While time on a treadmill with headphones on isn’t optimal for meeting people, group fitness classes can be rich environments for meeting others.
After moving to Grand Rapids from Sioux City, Iowa, in July, Shirley McArdle, 69, and her husband were happy to be living near their grandchildren but also sought friendships. Like the Spauldings, in previous years they’d established friendships around their children, who were involved in high school sports.
“This is the first time I’ve had to work at it,” McArdle said.
And work at it she did, reaping rewards. Starting with contacting the Area Agency on Aging of Western Michigan, McArdle found they offered classes that interested her.
“We signed up for an enhanced fitness class, yoga and Zumba. I’m still with those classes, I know a lot of people through there. I get invited out to coffee through those classes,” McArdle said, adding, “The next thing I did … I found a group called Newcomers (Newcomers Club of Greater Grand Rapids). This group is unbelievable! There are many, many members. They meet at a church in Cascade once a month, and they have games, walking groups, social groups on Saturday nights and they meet Friday mornings at a bakery. Just this week, I went bowling with the group.”
Hudsonville resident Erik Morehead and his wife moved to West Michigan from Wisconsin over two years ago. Both were native Michiganders but grew up on the east side of the state. As parents of a 2-year-old daughter, they have made friends through meeting other parents at the daycare their daughter attends. A self-described “social introvert,” Morehead said making friends is about shared interests.
“We go quality over quantity, finding people we enjoy being with and really investing in those relationships. We focus on the people we really enjoy,” she said. “But with people we don’t have a lot in common with, it’s not that they’re not nice people, it’s just that we don’t have a lot in common.”
While meeting other couples with young children has led to friendships, the Mooseheads are looking into social groups through their church to extend their social connections.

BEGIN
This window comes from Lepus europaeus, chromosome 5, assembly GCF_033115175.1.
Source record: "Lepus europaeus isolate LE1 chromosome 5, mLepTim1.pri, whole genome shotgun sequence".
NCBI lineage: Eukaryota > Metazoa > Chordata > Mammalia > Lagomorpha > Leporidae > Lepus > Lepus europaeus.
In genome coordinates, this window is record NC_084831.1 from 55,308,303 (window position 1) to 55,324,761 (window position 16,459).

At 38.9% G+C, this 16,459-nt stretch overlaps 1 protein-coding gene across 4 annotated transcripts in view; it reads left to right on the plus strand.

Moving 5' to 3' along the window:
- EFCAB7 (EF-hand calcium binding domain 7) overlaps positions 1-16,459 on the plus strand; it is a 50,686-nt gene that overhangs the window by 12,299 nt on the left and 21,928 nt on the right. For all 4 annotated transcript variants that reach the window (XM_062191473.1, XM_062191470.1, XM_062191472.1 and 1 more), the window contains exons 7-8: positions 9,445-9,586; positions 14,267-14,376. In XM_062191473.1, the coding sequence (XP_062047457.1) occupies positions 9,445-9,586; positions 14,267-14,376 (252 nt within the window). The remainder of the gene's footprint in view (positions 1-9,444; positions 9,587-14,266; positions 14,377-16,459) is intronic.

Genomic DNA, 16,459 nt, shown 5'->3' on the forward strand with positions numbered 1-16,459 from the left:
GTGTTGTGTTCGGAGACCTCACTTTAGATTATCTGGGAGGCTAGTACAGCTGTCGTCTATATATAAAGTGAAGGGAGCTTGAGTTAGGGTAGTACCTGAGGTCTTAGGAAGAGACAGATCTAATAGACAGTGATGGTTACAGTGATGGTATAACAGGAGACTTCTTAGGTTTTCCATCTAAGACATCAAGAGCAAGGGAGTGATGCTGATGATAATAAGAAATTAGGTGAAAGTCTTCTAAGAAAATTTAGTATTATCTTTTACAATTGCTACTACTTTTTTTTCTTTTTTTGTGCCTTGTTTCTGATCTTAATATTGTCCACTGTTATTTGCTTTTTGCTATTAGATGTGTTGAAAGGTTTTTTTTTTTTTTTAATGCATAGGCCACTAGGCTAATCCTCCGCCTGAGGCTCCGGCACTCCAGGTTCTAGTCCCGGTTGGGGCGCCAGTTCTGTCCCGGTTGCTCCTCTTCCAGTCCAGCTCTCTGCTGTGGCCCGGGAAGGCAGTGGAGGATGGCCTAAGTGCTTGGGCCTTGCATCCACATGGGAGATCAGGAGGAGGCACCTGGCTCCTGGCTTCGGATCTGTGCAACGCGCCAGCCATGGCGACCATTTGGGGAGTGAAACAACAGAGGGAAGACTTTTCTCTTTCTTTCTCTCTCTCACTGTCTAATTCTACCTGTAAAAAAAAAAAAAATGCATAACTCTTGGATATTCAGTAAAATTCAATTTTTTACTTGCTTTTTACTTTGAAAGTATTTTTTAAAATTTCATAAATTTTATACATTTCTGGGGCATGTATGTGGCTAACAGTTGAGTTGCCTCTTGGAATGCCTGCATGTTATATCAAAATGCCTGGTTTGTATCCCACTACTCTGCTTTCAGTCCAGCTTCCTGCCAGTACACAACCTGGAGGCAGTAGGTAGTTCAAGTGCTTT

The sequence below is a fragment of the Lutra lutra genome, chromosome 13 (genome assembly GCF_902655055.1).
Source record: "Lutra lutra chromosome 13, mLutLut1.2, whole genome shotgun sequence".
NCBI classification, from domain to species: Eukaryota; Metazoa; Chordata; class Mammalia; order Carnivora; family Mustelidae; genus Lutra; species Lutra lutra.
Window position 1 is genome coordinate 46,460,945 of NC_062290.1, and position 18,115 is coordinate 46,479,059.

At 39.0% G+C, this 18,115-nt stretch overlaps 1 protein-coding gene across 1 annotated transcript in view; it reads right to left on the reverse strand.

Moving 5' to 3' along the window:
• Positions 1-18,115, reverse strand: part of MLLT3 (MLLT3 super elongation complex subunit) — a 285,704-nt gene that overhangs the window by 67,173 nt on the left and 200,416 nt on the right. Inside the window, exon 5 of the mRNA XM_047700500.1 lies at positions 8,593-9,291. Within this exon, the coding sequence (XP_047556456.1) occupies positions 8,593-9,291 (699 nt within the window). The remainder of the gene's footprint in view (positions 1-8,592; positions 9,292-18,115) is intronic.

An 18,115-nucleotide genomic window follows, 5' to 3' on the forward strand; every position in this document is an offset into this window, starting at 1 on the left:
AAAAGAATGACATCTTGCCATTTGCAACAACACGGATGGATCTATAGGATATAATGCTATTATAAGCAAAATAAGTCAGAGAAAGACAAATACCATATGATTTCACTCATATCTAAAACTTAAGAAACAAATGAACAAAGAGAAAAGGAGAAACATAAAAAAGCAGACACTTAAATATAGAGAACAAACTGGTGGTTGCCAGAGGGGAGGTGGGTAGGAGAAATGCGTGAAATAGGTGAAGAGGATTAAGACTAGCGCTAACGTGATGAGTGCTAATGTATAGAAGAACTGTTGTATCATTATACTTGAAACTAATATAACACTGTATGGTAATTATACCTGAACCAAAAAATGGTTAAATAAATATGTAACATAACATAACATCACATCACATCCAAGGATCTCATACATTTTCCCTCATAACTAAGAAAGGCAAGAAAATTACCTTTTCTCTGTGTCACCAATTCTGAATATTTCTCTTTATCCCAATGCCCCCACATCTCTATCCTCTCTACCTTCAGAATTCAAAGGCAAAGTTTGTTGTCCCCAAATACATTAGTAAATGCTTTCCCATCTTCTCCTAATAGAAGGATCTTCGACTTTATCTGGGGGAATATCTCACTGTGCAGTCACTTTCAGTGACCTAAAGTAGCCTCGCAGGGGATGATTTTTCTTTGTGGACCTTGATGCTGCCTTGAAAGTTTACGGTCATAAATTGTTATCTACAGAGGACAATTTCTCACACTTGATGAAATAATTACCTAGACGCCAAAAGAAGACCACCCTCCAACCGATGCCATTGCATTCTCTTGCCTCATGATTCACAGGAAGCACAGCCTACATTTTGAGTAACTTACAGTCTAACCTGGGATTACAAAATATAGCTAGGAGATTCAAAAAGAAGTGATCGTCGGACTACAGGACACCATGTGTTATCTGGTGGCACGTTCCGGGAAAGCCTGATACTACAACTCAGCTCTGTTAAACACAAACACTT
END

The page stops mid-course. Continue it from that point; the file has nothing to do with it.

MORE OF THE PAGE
Like Morsehead, Tianna Dusseljee and her husband have a toddler at home, something that led Dusseljee to set aside a career in social work and dedicate herself to being a mom. After living in Grand Rapids for eight years, Dusseljee, 28, and her husband relocated to Muskegon in July.
Dusseljee’s solution to making friends when new in town?
“The first thing is you have to ask questions. Find out what resources are available to you. I find people waiting for resources to fall in their lap. You have to actively seek them out,” she said, “That’s how it happened for me.”
Dusseljee used social media to find groups doing things in her area and to connect with neighbors, finding groups even specific to the street she lived on and her neighborhood.
“It’s uncomfortable to put yourself out there, but you just have to do it. If I heard someone talking about faith, I would (say), ‘I go to so and so church’ or if I heard someone talking about their kids’ school, I would say, ‘Oh how do they like that school?’ and a lot of times that’s where it would take off,” said Dusseljee, who also recommends volunteering as a way to meet other like-minded people.
Whether it’s social media, neighborhood groups or finding that new activity, hobby or class, the solution seems to be in finding others who share your interests — and they’re out there; maybe your new best friend is there now.
*Photo by Johnny Quirin